The work never seems to end: cleaning out stables, fresh bedding, saddling up, exercising on the gallops, washing down and grooming. The amount of work involved in running a racing establishment today is mind-boggling, yet you never hear these people complaining.
They have a work ethic that a lot of our mollycoddled institutions could copy with consequent gain to our Exchequer.
The horse industry has served this country well over the years, creating vast employment and enjoyment. Our horses, jockeys, trainers, owners and stable staff have brought untold honours to our shores.
The two leading jockeys in Great Britain are Irish. Tony McCoy, 18 consecutive national hunt champion titles, almost 4,000 winners, a feat never before accomplished or ever likely to be.
We have Richard Hughes, a son of renowned jockey and trainer Dessie, going for his third flat national championship in a row, notwithstanding the fact that being a tall, well-built man for a jockey, and fighting a daily gruelling battle with avoirdupois, he still aspires to be the top of his profession.
Racing today is not the sport of kings, as it was commonly called in the past, it is the sport of the ordinary man and woman.
One does not have to engage in big expenditure, only bring what you can afford. Form small supporters’ racing clubs in your community, hire a mini bus and take it from there. You will be surprised at what awaits you, and the great new friends you can encounter on your journey.
Happy punting.
Thomas A Bourke
Newcastle, Galway City
* I note that the Tanaiste and Brendan Howlin have complete confidence in James Reilly – whom they describe as doing an excellent job. If the Labour Parliamentary Party has complete confidence in Eamon Gilmore and Brendan Howlin, that is their prerogative. Not mine.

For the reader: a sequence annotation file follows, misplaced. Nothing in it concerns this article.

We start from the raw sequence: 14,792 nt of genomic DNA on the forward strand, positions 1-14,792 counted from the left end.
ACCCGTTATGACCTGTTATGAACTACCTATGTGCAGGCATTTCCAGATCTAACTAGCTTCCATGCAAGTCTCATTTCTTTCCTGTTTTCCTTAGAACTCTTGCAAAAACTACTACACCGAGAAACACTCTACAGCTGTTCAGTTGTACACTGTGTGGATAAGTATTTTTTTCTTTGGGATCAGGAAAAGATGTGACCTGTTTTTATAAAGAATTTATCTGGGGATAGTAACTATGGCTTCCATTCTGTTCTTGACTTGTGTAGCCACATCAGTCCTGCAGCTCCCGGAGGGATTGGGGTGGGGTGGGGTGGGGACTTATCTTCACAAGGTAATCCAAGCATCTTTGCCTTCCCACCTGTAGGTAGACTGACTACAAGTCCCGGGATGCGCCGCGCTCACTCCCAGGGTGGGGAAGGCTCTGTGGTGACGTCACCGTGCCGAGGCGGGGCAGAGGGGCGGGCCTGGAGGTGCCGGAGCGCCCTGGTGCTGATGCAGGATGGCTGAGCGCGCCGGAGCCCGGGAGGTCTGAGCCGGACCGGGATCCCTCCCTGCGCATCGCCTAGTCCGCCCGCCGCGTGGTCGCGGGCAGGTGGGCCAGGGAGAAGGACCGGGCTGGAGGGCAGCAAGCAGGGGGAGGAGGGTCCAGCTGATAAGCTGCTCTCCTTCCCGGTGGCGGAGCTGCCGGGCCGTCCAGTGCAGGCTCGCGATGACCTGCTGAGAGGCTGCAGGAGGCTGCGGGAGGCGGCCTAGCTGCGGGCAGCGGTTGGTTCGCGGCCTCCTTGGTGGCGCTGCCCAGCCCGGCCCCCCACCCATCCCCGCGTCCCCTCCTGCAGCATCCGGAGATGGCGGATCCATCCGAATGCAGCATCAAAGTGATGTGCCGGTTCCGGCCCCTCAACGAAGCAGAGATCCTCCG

Before he became Taoiseach, Enda Kenny promised us that he would be accountable to us. In particular, he promised that he would monitor the performance of each and every minister – and make them accountable. Give them report cards.
We do not actually know what happened in the Department of Health and Children. A reasonable person looking at the information publicly available would have the perception that Dr Reilly had not completed his homework and does not know what his estimates and cuts will be.
This failure to have ready his department’s essential components for the Budget statement is somewhat unprecedented. If replicated in other departments, organised governance would become impossible.
It would appear that Dr Reilly will be helped now with his homework by the Taoiseach (former primary teacher) and the Minister for Surgical Arithmetic, Brother Howlin.
Managing the clean-up of ‘Angola’ was never going to be easy – for anybody. The situation we now have may not have been, in whole or in part, Dr Reilly’s fault – but it is certainly his political responsibility. That for which he is paid.
And it was Enda Kenny’s political responsibility that he got the job – or rather ‘task’ (sic). For which responsibility he too is paid.
Dr Reilly should take leave until this matter is sorted. The Cabinet should insist on this and help in whatever way its members can. Labour must insist on this – and make it a ‘red line’. The medical card ‘issue’ is at the centre of this. The manner in which it is being mishandled is unacceptable. For Labour, this too must be a ‘red line’.
Maurice O’Connell